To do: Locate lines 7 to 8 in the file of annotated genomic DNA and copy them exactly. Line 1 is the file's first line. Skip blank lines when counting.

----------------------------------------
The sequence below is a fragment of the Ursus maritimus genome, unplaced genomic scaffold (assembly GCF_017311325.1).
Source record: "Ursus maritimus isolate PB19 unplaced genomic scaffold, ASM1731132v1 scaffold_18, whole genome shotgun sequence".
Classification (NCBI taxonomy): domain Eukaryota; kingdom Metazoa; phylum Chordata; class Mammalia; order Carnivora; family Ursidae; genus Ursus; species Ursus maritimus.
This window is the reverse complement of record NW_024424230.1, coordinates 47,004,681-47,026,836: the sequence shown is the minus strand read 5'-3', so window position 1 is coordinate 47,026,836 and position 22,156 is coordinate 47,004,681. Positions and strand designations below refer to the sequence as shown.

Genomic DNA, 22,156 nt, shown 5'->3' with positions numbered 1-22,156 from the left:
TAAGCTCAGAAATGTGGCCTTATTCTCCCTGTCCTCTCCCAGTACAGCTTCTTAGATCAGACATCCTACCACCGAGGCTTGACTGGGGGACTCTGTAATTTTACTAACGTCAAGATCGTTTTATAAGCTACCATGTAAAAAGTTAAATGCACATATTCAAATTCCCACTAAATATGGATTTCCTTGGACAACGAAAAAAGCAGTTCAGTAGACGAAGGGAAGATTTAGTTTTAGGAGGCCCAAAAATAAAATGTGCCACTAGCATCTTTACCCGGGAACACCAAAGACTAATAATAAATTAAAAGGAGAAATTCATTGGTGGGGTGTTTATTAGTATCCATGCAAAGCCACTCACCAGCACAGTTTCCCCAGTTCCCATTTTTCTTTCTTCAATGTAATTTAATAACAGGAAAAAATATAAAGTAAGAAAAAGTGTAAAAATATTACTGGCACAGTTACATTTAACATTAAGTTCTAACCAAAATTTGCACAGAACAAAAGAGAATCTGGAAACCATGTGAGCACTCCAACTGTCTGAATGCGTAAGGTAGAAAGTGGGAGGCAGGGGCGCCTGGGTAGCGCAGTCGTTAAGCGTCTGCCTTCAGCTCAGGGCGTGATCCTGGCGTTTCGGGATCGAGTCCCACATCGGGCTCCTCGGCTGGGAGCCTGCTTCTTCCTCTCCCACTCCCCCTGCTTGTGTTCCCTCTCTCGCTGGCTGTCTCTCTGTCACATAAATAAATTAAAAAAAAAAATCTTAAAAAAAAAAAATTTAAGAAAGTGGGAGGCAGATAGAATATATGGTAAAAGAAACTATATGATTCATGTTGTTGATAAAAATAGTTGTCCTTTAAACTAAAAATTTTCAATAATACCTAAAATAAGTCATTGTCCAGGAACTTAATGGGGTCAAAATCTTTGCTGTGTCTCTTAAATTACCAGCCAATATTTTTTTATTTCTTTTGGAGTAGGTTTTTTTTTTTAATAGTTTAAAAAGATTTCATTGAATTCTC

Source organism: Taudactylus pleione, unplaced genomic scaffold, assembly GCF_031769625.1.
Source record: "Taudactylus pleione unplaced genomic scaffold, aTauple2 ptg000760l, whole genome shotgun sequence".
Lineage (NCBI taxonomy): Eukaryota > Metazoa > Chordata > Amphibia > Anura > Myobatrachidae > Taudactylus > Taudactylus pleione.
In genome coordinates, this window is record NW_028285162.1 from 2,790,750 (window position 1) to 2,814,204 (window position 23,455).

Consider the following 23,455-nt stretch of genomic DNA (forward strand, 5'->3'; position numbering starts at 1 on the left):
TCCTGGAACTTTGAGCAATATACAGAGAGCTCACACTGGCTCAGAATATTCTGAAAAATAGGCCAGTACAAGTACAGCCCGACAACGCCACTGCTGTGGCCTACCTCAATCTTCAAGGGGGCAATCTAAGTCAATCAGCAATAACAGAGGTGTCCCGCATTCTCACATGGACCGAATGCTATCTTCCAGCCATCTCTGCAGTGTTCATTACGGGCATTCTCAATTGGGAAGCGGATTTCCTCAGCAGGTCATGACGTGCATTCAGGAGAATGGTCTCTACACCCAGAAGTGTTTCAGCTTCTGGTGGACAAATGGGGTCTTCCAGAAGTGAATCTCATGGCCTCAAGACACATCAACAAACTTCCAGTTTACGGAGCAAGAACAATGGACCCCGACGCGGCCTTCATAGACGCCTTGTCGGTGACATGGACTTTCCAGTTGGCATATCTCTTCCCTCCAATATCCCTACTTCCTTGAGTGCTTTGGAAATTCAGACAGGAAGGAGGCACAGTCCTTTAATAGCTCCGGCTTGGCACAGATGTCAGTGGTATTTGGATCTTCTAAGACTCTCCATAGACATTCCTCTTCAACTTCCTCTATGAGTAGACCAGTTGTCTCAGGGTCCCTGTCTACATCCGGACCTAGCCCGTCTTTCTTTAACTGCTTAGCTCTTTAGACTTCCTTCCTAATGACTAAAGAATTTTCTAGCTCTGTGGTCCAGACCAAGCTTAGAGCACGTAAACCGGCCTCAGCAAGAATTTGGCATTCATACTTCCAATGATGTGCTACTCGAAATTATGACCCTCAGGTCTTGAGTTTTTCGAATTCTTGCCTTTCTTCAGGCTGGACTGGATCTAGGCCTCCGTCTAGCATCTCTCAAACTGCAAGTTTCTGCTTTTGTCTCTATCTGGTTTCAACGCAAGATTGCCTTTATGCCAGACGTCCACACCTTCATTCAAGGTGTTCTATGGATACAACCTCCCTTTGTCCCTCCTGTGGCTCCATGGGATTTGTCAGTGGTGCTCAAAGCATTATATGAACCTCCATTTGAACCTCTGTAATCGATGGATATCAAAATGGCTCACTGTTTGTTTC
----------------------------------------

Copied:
Source organism: Taudactylus pleione, unplaced genomic scaffold, assembly GCF_031769625.1.
Source record: "Taudactylus pleione unplaced genomic scaffold, aTauple2 ptg000760l, whole genome shotgun sequence".